The core and shell of the $42 million, 120,000-sf facility was recently completed. Like the Momentum Labs building, flexibility was key for the new three-story structure. Although it anticipates a 60/40 lab/office configuration, flex is necessary because the foundation knows that the need for lab space is ravenous.

“Our park has a 140,000-sf building that was originally programmed 50/50,” says Madden. “At this point, it is 80 percent lab space and 20 percent office. Another building within the park was intended to be 100 percent office space, and that is now 45 percent lab space, with more projects to renovate office space to lab use. While our 400,000 sf has been 100 percent occupied for a decade, we were still churning that space. We were turning that from office space into newer and better lab space.” 

The incubator expansion within the newest building has a core of shared facilities that supports private labs branching off that central stem. Four private labs are intended for chemistry and six are bio-focused.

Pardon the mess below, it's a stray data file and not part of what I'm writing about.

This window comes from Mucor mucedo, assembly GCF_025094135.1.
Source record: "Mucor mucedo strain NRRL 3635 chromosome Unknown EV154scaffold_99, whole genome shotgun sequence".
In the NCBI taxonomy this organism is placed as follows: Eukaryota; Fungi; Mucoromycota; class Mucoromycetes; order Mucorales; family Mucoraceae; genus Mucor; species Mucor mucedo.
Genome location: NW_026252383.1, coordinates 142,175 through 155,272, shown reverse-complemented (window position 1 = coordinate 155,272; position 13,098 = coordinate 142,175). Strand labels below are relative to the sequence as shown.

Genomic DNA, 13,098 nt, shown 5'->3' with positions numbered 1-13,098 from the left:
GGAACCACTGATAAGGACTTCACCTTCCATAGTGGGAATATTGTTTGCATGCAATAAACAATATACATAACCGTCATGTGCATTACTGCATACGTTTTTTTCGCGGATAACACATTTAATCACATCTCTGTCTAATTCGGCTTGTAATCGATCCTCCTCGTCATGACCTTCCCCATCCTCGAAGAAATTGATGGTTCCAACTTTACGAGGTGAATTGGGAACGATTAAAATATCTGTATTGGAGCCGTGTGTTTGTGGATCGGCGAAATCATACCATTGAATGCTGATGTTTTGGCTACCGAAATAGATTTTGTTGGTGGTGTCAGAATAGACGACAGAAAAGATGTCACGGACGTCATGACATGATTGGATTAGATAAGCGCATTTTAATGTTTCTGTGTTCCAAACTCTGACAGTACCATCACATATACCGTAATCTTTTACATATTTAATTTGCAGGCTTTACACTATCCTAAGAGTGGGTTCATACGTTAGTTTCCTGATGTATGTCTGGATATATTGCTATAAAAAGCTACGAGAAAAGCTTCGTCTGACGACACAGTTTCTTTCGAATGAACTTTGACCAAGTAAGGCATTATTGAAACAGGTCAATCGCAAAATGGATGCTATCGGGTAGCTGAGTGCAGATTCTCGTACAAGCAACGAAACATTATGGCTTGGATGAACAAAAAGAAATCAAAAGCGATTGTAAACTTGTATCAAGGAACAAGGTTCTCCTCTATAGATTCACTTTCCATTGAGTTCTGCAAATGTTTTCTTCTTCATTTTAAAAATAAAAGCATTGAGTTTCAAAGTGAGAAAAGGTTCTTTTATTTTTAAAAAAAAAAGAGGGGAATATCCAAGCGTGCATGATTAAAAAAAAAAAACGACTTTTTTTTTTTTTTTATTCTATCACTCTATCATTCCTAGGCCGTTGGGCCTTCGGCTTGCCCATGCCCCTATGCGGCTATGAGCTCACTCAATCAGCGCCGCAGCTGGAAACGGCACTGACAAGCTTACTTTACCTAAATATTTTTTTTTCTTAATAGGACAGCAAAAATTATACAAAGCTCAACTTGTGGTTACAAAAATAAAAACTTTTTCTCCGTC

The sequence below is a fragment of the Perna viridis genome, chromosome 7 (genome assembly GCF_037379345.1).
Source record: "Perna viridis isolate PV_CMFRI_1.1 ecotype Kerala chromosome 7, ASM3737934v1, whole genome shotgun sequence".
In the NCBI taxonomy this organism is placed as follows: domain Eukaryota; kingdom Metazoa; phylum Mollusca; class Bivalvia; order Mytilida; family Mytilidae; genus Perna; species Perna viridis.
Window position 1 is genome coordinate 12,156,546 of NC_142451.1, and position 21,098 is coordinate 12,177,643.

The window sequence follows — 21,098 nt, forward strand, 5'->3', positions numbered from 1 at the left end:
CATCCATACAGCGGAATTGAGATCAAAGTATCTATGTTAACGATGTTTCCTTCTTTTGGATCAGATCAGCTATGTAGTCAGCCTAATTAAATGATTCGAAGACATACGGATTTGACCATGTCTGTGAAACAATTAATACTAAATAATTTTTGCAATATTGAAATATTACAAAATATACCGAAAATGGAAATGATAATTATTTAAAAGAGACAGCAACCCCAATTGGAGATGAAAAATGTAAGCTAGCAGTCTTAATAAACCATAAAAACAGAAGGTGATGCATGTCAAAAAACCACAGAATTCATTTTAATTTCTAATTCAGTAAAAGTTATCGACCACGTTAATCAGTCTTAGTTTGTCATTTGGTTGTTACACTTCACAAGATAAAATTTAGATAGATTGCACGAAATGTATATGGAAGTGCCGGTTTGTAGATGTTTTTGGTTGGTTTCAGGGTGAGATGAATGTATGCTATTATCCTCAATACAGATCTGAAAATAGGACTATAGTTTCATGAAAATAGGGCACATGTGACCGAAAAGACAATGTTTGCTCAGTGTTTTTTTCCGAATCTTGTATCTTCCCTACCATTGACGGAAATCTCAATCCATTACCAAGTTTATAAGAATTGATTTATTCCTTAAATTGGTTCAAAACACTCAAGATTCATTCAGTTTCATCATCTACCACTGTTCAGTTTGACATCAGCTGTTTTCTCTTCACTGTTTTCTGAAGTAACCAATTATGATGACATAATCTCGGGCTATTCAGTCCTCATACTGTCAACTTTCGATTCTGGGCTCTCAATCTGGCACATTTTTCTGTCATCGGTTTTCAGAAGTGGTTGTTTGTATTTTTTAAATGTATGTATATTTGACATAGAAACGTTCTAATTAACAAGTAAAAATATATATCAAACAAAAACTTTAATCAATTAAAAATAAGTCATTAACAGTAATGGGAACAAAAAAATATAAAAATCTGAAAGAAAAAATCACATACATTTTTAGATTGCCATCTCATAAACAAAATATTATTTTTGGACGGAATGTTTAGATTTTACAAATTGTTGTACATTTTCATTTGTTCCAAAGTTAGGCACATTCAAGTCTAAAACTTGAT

Among the many challenges in the project was making certain the facility remained flexible, even if that meant redirecting their own architects.

“With a need to provide a temporary landing space for those joining our community, a suite originally designated for chemical storage was built into five lab work modules,” says Madden. “The idea is that you enter from the corridor into a desk space that can serve at least two people at the same time. Then you move through glass doors into the laboratory spaces with casework (both fixed and movable), a fume hood, DI (deionized) water, and easy access to a freezer farm with autoclave, glass wash, and other shared resources.”

That allows the facility to accommodate new tenants while their space is being constructed. 

“The expectation is that it’s not perfect,” says Madden. “It’s probably not going to be exactly what you need long term. But it’s a place where you can arrive, plug in, and get to work while the bespoke lab is designed and constructed.”